Different topic: For what seems like every few months, my Gilbert & Sullivan adoring friends and I reminisce about our favorite G&S operettas and how much fun it would be to attend (or even organize – some colleagues have such experience) a production – The Mikado, f’rinstance. Then reality hits and we realize how viciously the ‘woke and self-righteous’ of our university town would respond to such an act of “unmitigated hate”. So we reluctantly suffice ourselves with audio recordings and DVDs of G&S and revisit the topic a couple of months later.

    • Well, unfortunately, nerds and weenies make up too much of the G&S fan base, and they lack the guts to defy the barbarians. I was prepared to assist one professional group under fire for The Mikado and travel there at my own expense, but they caved after reaching out to me for help. It would not be a difficult debate to win if facts rather than deliberate distortions, ignorance and fear weren’t the main factors. I know how to do The Mikado, and when I am asked to direct a G&S show, I respond that it’s “The Mikado” or nothing.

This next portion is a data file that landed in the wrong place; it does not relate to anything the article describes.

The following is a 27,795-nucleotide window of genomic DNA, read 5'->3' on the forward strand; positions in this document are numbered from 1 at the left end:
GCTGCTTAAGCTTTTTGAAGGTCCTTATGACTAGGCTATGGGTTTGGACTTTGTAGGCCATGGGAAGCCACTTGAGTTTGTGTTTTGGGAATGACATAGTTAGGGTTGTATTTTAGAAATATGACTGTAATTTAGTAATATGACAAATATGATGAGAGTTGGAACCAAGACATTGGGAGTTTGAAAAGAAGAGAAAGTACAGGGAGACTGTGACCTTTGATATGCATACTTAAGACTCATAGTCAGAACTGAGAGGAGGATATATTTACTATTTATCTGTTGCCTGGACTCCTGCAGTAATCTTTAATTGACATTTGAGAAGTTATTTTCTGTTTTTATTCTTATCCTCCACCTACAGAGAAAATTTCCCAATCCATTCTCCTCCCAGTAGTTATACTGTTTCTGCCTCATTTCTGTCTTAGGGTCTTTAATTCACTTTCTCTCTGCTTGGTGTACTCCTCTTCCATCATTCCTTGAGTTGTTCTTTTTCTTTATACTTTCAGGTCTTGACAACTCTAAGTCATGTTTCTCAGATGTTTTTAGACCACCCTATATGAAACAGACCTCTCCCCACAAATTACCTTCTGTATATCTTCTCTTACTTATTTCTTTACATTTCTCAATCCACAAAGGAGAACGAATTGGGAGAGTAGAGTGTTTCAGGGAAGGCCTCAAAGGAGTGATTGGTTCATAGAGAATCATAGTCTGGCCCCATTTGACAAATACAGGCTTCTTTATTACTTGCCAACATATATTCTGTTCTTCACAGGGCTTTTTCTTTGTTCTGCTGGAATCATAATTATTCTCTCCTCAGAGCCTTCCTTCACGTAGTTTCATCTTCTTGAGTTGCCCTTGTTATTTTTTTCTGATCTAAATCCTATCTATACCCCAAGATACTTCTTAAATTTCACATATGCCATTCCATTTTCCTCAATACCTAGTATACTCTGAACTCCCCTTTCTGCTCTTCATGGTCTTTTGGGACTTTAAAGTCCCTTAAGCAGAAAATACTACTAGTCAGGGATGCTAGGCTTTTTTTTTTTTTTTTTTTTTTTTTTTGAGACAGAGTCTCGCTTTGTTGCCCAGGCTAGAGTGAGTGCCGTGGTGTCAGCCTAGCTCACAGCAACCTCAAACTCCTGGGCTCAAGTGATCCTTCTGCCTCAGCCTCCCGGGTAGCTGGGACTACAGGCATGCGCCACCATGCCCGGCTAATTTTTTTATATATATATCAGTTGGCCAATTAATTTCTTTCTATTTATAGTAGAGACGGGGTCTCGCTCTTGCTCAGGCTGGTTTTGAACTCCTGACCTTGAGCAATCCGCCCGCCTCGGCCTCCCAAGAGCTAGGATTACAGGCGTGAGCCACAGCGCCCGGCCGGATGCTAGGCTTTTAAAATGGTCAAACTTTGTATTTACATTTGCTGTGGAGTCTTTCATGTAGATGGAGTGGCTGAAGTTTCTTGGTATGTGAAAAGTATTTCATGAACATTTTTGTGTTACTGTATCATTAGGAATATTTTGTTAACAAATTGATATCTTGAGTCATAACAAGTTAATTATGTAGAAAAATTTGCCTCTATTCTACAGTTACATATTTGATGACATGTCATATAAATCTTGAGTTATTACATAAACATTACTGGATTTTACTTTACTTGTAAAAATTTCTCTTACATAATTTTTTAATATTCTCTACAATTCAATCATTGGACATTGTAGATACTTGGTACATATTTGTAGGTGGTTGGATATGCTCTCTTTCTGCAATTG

• That lyric was cut a hundred years ago, by D’Oyley Carte, the pair’s production company. Ditto Ko-Ko’s reference to “the nigger serenader and the others of his race” who “never would be missed.” “Princess Ida” has a song about social advances that contained the line, “and the niggers they’ll be bleaching by and by.” Also gone; I don’t think those words have been sung since the original production. (“And they’ll practice what they’re preaching by and by” is the replacement.)

          It would be interesting to find out if Gilbert had a hand in any of the replacement lyrics.

  6. It’s a new Gospel. Before you go “huh?” please hear me out. As you are aware, or should be, a good chunk of the greatest classical music was either religious or religiously inspired. Bach was court composer to two nobles and produced over 200 cantatas “to the glory of God alone.” That’s before we even talk about the passions or other oratorio works. Mozart was composer to the Prince Archbishop of Salzburg and produced 16 settings of the Mass, plus the famous Requiem, plus several other religious works. Haydn likewise produced 14 masses, plus the great oratorio The Creation. Handel, of course, was the king of the oratorio, although most of his oratorios, except Messiah and possibly Judas Maccabeus, are surpassed in popularity by Mendelssohn’s romantic masterpiece Elijah (he also wrote one called St. Paul and started one called Christus, but only got about 3 movements in before his untimely death). Sir Edward Elgar, who gave the world a lot more than “Pomp and Circumstance” actually composed a very grandiose oratorio on death and the afterlife to the mystic poem “The Dream of Gerontius.”